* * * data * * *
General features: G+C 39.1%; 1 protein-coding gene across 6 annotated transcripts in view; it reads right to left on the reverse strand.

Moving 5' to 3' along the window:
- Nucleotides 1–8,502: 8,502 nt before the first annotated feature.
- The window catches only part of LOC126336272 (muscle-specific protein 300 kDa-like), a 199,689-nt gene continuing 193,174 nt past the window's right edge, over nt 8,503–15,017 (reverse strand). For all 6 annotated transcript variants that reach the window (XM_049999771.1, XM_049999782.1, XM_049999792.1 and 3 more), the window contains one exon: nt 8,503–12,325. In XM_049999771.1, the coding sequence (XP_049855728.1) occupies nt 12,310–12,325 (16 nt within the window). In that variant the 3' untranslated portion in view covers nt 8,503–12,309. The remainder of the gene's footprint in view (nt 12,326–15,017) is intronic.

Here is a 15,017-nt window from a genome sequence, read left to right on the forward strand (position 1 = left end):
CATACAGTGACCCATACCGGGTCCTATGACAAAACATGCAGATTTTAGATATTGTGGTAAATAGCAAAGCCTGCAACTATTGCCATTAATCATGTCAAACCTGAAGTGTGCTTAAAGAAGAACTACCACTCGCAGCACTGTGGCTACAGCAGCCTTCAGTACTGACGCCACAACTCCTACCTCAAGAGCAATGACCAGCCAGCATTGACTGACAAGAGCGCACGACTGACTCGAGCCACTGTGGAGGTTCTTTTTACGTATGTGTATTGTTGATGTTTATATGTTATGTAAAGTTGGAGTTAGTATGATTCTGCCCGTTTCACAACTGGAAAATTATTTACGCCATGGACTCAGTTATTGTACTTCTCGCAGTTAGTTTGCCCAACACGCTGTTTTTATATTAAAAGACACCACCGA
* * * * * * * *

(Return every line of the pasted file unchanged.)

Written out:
General features: G+C 39.1%; 1 protein-coding gene across 6 annotated transcripts in view; it reads right to left on the reverse strand.

Moving 5' to 3' along the window:
- Nucleotides 1–8,502: 8,502 nt before the first annotated feature.
- The window catches only part of LOC126336272 (muscle-specific protein 300 kDa-like), a 199,689-nt gene continuing 193,174 nt past the window's right edge, over nt 8,503–15,017 (reverse strand). For all 6 annotated transcript variants that reach the window (XM_049999771.1, XM_049999782.1, XM_049999792.1 and 3 more), the window contains one exon: nt 8,503–12,325. In XM_049999771.1, the coding sequence (XP_049855728.1) occupies nt 12,310–12,325 (16 nt within the window). In that variant the 3' untranslated portion in view covers nt 8,503–12,309. The remainder of the gene's footprint in view (nt 12,326–15,017) is intronic.

Here is a 15,017-nt window from a genome sequence, read left to right on the forward strand (position 1 = left end):
CATACAGTGACCCATACCGGGTCCTATGACAAAACATGCAGATTTTAGATATTGTGGTAAATAGCAAAGCCTGCAACTATTGCCATTAATCATGTCAAACCTGAAGTGTGCTTAAAGAAGAACTACCACTCGCAGCACTGTGGCTACAGCAGCCTTCAGTACTGACGCCACAACTCCTACCTCAAGAGCAATGACCAGCCAGCATTGACTGACAAGAGCGCACGACTGACTCGAGCCACTGTGGAGGTTCTTTTTACGTATGTGTATTGTTGATGTTTATATGTTATGTAAAGTTGGAGTTAGTATGATTCTGCCCGTTTCACAACTGGAAAATTATTTACGCCATGGACTCAGTTATTGTACTTCTCGCAGTTAGTTTGCCCAACACGCTGTTTTTATATTAAAAGACACCACCGA